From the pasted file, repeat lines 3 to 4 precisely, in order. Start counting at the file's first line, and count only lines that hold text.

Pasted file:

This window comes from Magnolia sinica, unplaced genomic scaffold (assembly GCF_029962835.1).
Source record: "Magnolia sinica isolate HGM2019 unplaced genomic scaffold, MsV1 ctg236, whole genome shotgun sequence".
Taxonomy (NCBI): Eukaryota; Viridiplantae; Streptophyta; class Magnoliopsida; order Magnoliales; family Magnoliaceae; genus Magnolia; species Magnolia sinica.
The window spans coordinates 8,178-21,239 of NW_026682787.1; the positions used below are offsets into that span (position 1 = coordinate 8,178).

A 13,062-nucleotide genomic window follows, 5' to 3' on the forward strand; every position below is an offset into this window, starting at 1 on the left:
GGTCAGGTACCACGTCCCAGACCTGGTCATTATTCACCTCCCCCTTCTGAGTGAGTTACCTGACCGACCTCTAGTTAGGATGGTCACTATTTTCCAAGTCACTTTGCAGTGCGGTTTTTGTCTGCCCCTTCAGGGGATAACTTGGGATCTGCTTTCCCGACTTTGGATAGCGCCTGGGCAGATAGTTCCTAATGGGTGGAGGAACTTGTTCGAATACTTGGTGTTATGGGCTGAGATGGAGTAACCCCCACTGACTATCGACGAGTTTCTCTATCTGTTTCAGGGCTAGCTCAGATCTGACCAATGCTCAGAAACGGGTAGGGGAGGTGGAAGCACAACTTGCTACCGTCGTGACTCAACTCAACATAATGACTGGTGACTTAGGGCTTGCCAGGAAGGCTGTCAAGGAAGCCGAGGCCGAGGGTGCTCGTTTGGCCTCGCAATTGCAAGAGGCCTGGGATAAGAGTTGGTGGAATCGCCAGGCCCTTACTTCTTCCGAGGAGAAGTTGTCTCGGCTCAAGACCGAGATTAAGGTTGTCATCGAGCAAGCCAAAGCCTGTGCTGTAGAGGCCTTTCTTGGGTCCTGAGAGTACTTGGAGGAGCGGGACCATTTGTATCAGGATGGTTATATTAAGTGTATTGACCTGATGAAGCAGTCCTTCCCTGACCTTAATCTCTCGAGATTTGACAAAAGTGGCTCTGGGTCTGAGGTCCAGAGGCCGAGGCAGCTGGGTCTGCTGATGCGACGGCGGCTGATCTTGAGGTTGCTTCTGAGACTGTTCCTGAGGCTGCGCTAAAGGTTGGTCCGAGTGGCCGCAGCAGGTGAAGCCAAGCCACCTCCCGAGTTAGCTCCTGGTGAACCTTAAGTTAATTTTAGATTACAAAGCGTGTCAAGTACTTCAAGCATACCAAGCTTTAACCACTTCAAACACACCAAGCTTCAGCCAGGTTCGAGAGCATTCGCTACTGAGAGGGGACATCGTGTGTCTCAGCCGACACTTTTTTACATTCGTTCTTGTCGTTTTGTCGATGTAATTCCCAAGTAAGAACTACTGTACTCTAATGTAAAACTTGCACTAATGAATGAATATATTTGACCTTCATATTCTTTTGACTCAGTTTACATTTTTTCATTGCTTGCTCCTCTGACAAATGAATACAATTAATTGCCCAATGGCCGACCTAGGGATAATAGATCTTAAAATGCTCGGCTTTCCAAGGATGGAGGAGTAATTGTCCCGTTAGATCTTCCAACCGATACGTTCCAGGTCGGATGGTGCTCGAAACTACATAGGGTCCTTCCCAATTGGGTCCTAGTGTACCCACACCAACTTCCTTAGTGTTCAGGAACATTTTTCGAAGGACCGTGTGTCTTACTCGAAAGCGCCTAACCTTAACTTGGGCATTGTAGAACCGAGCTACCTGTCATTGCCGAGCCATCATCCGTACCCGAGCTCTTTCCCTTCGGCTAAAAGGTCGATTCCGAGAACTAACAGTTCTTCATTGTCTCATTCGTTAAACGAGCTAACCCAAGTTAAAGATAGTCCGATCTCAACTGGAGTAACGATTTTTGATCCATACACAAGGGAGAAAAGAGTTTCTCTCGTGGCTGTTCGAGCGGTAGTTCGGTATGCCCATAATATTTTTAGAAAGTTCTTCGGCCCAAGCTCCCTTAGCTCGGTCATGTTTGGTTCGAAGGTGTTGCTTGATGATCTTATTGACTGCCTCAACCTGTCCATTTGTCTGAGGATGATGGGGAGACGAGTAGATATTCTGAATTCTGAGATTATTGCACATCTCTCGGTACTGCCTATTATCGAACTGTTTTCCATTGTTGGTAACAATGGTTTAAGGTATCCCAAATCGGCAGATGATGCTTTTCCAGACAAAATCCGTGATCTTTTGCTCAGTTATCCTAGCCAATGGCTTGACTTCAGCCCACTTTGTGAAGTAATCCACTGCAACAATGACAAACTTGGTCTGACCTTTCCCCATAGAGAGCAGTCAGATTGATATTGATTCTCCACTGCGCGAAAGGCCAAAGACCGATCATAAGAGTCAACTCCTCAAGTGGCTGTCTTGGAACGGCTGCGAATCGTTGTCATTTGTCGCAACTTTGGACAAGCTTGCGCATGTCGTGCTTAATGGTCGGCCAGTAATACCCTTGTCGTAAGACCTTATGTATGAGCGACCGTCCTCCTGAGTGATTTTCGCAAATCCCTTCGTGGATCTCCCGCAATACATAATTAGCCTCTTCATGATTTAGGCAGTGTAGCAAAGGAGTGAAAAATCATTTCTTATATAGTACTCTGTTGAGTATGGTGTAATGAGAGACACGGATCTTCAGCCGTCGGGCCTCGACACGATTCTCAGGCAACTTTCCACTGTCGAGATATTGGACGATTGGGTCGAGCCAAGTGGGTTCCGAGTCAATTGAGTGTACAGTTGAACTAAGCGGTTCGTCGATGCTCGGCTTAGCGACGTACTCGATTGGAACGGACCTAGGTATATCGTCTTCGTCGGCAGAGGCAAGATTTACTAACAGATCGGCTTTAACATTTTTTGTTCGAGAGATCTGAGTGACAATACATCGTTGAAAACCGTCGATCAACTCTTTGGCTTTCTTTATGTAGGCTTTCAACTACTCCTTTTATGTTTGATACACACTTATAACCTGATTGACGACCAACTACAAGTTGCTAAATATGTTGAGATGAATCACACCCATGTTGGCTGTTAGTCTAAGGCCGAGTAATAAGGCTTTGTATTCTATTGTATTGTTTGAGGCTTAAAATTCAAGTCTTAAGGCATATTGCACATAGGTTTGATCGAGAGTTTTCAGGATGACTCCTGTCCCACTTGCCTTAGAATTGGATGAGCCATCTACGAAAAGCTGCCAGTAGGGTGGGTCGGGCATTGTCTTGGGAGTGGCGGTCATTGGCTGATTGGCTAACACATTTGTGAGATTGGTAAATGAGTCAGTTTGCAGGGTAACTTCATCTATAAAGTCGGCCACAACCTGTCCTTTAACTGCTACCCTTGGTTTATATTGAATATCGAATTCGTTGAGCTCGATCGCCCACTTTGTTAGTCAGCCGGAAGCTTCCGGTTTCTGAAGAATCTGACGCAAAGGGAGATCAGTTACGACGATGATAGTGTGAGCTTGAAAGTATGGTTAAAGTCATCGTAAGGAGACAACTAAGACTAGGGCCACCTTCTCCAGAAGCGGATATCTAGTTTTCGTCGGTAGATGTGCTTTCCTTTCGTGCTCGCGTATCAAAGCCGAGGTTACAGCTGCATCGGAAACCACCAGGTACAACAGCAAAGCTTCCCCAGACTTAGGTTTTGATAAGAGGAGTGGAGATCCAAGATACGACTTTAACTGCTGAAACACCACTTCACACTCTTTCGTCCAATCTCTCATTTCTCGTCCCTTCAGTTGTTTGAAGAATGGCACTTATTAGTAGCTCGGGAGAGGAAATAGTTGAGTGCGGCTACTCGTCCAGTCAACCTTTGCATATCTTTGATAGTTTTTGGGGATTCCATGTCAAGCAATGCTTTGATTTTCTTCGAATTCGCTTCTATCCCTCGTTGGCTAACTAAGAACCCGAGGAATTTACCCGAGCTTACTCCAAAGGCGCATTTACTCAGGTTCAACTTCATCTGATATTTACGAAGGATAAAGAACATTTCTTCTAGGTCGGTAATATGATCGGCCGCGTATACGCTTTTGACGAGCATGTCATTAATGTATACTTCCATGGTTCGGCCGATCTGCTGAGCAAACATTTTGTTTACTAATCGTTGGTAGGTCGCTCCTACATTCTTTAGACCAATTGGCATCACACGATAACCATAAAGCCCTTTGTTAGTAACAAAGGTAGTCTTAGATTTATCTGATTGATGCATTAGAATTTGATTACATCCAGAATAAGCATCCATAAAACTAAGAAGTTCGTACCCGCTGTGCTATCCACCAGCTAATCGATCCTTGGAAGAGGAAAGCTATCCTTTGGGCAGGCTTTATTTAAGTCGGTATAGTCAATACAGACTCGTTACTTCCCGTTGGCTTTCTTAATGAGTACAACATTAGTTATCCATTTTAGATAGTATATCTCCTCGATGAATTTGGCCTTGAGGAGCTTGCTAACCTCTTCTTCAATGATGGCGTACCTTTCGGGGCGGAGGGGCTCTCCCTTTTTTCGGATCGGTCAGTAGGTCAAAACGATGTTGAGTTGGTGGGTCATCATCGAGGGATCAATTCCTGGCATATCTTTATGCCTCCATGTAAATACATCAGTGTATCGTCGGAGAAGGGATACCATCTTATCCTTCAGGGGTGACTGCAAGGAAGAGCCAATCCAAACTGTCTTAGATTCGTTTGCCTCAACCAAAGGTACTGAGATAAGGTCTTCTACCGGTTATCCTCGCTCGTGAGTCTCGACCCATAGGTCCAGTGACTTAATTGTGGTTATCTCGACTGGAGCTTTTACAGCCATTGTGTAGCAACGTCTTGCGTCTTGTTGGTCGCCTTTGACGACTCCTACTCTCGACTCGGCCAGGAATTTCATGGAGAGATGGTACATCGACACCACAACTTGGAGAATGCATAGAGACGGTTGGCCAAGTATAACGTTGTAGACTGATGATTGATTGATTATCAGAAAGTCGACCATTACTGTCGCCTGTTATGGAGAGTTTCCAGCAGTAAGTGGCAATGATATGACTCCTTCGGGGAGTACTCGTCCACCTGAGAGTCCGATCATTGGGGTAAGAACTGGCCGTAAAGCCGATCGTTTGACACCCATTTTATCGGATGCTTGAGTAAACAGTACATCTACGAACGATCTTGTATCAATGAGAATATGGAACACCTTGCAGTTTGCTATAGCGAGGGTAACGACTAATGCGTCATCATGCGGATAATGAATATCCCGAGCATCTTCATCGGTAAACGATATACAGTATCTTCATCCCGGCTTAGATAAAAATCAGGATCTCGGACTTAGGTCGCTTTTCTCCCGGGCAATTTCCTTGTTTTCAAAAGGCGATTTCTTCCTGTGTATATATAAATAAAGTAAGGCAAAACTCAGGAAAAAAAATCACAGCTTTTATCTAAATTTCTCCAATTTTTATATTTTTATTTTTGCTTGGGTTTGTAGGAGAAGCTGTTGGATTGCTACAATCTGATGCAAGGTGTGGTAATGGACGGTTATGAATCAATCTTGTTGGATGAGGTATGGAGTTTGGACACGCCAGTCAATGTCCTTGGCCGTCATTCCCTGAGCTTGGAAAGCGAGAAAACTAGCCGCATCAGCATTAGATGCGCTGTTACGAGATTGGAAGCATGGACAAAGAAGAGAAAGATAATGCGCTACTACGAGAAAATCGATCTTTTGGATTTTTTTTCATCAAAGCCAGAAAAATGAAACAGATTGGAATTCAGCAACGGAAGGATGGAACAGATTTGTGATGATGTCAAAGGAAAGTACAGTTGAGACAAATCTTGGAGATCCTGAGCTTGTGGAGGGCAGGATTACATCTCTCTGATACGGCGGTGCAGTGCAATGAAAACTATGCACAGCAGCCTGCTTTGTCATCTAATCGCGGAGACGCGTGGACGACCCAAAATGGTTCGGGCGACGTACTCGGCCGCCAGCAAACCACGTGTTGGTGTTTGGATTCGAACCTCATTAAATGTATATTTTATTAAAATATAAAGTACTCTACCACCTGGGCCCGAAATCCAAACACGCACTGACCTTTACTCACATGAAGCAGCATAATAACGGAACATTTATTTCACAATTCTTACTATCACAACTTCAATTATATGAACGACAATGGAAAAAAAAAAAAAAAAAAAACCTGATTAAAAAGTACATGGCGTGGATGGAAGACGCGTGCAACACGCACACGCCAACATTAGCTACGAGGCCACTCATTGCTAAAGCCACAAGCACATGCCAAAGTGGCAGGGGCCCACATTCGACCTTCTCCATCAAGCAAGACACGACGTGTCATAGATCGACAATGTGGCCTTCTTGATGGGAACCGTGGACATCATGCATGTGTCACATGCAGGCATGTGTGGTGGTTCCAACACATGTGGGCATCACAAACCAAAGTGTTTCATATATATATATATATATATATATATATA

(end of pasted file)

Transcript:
Taxonomy (NCBI): Eukaryota; Viridiplantae; Streptophyta; class Magnoliopsida; order Magnoliales; family Magnoliaceae; genus Magnolia; species Magnolia sinica.
The window spans coordinates 8,178-21,239 of NW_026682787.1; the positions used below are offsets into that span (position 1 = coordinate 8,178).